December 6 was the last day St. Bonaventure University would have a normal day. Many students left college to join the military.

pinterjo11@bonaventure.edu

This Day in Bonaventure History

By Joe Pinter, News Editor, @JPinter93

December 5, 1865

Much has been written in this series about St. Bonaventure University’s second president, Fr. Diomede Falconio. However, many people might not know the circumstances around his appointment.

After entering the Franciscan Order at the age of 18, Fr. Diomede was forced to leave Italy because of anti-clericalism, which led to the overthrowing of the Papal States.

On this day, along with two Franciscan priests, Fr. Diomede arrived in the United States. He taught at Bonaventure for two years until 1867 when Fr. Pamfilo left the United States to return to Rome. Fr. Pamfilo had been in the States for nearly a decade, and he wished to return to his home. Upon making this decision, he left Fr. Diomede Falconio in charge of the school and the seminary.

pinterjo11@bonaventure.edu 

This Day in Bonaventure History

By Joe Pinter, News Editor, @JPinter93

December 4, 1982

The drinking age has been, and will most likely continue to be, a widely criticized topic in the United States.

After The Prohibition, most states permitted the purchase and consumption of alcohol after one’s 18th birthday. For some reason, this was not very popular with the federal government.

So on this day, the drinking age in New York State was raised from 18 years old to 19 years old. But President Ronald Reagan didn’t think the law went far enough.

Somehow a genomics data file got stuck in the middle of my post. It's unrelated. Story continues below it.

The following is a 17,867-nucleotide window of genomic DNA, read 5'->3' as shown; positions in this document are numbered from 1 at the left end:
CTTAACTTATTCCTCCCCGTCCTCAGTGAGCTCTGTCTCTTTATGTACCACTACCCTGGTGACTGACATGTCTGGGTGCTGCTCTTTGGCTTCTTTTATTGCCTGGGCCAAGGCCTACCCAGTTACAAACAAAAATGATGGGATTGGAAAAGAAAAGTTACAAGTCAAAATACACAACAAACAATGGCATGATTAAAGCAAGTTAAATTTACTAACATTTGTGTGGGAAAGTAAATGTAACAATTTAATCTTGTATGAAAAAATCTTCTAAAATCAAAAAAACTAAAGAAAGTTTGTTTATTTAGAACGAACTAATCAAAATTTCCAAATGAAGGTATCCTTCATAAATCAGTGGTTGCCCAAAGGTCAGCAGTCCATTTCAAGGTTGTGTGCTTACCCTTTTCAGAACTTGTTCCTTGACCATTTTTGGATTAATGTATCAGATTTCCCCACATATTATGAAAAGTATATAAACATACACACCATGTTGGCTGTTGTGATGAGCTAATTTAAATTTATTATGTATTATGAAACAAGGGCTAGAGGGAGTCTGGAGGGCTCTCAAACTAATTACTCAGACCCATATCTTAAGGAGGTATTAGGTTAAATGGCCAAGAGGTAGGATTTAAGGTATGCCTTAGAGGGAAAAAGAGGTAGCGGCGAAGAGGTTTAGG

In 1984, the National Minimum Drinking Age Act went into effect. This act reduced the highway funding by 10 percent for any state that didn’t have a minimum age of 21. This forced New York to comply.

This law was effective on Dec. 1, 1985 in New York.

pinterjo11@bonaventure.edu 

This Day in Bonaventure History

By Joe Pinter, News Editor, @JPinter93

December 3, 1996

Though unpopular with many students and alumni, St. Bonaventure University knew it had to change its nickname and mascot. The Brown Indian was out and the Bonnie was in.

Since a Bonnie isn’t an animal, different ideas came up about the new mascot. Ultimately, the university chose the Bona Fanatic (similar to the Philly Phanatic) as its new mascot.

It was on this day that the Fanatic made its first appearance.

Still, many felt that it was poorly planned. Students continued to complain, and the students who wore the Fanatic costume were subjected to assault by Bonaventure’s own fans.